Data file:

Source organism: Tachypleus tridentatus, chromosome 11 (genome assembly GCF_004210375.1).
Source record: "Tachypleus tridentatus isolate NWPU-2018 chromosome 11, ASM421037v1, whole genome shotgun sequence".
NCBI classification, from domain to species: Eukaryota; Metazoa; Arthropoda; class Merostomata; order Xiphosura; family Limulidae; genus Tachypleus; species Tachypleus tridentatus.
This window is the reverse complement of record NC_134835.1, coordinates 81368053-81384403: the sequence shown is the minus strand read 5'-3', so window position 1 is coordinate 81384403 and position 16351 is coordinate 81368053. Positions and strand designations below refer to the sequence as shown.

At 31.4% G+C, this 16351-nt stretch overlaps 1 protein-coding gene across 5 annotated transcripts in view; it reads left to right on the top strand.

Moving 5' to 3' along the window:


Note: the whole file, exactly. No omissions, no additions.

Source organism: Tachypleus tridentatus, chromosome 11 (genome assembly GCF_004210375.1).
Source record: "Tachypleus tridentatus isolate NWPU-2018 chromosome 11, ASM421037v1, whole genome shotgun sequence".
NCBI classification, from domain to species: Eukaryota; Metazoa; Arthropoda; class Merostomata; order Xiphosura; family Limulidae; genus Tachypleus; species Tachypleus tridentatus.
This window is the reverse complement of record NC_134835.1, coordinates 81368053-81384403: the sequence shown is the minus strand read 5'-3', so window position 1 is coordinate 81384403 and position 16351 is coordinate 81368053. Positions and strand designations below refer to the sequence as shown.

At 31.4% G+C, this 16351-nt stretch overlaps 1 protein-coding gene across 5 annotated transcripts in view; it reads left to right on the top strand.

Moving 5' to 3' along the window: